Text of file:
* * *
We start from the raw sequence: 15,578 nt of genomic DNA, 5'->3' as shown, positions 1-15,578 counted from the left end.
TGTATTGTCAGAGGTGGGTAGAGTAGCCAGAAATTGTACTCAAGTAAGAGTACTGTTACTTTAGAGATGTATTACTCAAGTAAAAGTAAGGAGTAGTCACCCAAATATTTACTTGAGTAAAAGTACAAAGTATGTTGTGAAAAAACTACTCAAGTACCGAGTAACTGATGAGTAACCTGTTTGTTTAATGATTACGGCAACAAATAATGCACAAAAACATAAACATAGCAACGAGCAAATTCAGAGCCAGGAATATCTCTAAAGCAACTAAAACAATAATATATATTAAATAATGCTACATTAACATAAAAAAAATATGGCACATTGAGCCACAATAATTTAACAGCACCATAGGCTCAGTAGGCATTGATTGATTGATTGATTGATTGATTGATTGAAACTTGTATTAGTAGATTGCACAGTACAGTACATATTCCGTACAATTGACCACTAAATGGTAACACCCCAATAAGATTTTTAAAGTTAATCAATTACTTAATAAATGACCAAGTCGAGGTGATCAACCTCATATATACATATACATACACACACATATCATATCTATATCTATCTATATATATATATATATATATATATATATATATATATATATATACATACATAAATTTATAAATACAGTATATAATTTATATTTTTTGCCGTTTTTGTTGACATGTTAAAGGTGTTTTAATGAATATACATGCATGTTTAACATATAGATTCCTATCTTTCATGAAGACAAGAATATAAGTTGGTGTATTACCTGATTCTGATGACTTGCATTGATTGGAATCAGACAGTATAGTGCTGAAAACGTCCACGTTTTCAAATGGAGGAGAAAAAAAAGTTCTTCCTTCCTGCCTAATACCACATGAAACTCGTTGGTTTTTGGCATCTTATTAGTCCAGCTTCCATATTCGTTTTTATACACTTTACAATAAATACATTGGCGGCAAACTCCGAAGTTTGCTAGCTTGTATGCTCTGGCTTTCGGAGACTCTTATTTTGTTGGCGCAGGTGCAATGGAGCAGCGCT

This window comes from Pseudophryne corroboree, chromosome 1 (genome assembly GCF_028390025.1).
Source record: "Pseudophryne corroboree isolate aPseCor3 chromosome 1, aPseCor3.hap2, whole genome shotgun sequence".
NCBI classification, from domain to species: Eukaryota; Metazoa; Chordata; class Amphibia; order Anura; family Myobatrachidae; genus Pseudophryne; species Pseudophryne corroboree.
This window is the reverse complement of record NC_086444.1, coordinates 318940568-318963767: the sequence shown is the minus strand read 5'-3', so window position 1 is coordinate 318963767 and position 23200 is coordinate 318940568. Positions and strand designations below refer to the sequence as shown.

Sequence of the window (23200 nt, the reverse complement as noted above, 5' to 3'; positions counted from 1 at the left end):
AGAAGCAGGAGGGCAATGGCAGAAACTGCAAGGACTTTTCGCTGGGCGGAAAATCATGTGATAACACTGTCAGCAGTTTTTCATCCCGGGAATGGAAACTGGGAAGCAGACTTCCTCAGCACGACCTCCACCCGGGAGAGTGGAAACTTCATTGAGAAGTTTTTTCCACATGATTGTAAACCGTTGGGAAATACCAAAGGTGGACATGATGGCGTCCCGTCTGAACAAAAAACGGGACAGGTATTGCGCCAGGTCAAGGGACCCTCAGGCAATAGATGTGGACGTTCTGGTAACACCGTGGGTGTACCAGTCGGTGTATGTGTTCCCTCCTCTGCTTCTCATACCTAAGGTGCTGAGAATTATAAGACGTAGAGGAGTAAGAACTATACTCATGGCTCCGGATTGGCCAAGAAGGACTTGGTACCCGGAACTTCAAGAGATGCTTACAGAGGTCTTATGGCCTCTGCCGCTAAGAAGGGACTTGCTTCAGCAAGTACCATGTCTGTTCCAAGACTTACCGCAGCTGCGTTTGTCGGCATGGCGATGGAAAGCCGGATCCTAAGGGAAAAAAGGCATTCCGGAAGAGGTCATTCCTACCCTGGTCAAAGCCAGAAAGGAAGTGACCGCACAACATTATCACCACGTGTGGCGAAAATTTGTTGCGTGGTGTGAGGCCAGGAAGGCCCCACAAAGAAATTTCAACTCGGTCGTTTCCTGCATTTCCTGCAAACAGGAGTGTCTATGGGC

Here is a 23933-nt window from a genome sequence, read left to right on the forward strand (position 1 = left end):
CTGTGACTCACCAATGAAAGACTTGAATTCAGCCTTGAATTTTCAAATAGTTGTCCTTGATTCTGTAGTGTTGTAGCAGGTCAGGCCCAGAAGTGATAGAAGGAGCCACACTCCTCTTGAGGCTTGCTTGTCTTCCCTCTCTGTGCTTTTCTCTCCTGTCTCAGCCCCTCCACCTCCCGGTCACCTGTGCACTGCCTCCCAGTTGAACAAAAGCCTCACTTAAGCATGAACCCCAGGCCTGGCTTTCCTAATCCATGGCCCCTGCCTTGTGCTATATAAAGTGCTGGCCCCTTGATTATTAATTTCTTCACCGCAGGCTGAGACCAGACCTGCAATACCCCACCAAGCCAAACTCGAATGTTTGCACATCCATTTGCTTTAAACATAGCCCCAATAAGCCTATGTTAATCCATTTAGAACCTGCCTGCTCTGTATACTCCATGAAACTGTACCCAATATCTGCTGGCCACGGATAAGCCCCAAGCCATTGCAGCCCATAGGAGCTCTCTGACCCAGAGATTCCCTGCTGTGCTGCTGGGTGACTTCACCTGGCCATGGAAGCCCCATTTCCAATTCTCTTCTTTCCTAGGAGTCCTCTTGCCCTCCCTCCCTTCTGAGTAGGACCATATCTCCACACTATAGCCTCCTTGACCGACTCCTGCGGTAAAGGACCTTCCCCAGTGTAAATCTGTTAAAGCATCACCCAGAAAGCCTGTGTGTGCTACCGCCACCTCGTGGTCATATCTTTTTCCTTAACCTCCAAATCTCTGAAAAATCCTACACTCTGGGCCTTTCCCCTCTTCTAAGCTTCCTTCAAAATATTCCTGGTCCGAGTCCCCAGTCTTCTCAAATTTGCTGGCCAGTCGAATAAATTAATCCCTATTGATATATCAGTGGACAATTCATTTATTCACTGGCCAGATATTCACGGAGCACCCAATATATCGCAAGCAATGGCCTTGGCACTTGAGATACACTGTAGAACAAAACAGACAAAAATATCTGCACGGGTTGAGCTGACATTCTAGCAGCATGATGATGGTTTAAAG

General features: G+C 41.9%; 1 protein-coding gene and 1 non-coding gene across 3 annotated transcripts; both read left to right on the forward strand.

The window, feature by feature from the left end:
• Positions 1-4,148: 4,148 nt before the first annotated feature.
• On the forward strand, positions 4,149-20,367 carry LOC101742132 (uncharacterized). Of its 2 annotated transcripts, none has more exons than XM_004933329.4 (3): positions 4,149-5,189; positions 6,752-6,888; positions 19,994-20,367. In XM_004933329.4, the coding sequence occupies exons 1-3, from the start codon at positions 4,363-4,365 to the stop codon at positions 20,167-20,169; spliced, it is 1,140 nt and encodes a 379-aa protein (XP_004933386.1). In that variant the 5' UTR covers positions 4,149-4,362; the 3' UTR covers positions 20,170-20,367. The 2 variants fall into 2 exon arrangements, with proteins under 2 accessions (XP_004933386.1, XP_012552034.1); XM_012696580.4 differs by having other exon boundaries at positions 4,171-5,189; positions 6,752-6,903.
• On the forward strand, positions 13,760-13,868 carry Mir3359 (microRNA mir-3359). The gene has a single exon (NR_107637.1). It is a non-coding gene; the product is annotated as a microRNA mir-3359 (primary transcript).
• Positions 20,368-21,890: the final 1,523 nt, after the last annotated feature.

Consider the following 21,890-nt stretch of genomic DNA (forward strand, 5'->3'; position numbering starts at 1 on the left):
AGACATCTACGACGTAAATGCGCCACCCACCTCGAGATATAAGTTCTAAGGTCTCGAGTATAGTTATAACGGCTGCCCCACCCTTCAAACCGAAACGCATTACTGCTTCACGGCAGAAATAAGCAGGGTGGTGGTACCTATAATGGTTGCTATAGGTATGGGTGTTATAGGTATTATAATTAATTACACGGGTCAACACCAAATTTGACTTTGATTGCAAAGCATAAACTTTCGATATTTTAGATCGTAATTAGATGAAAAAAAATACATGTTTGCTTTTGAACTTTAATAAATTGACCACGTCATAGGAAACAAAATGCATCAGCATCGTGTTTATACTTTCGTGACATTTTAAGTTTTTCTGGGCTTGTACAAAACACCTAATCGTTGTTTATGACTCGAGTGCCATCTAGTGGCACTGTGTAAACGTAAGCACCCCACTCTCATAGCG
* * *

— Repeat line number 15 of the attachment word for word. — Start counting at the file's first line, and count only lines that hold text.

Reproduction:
• On the forward strand, positions 13,760-13,868 carry Mir3359 (microRNA mir-3359). The gene has a single exon (NR_107637.1). It is a non-coding gene; the product is annotated as a microRNA mir-3359 (primary transcript).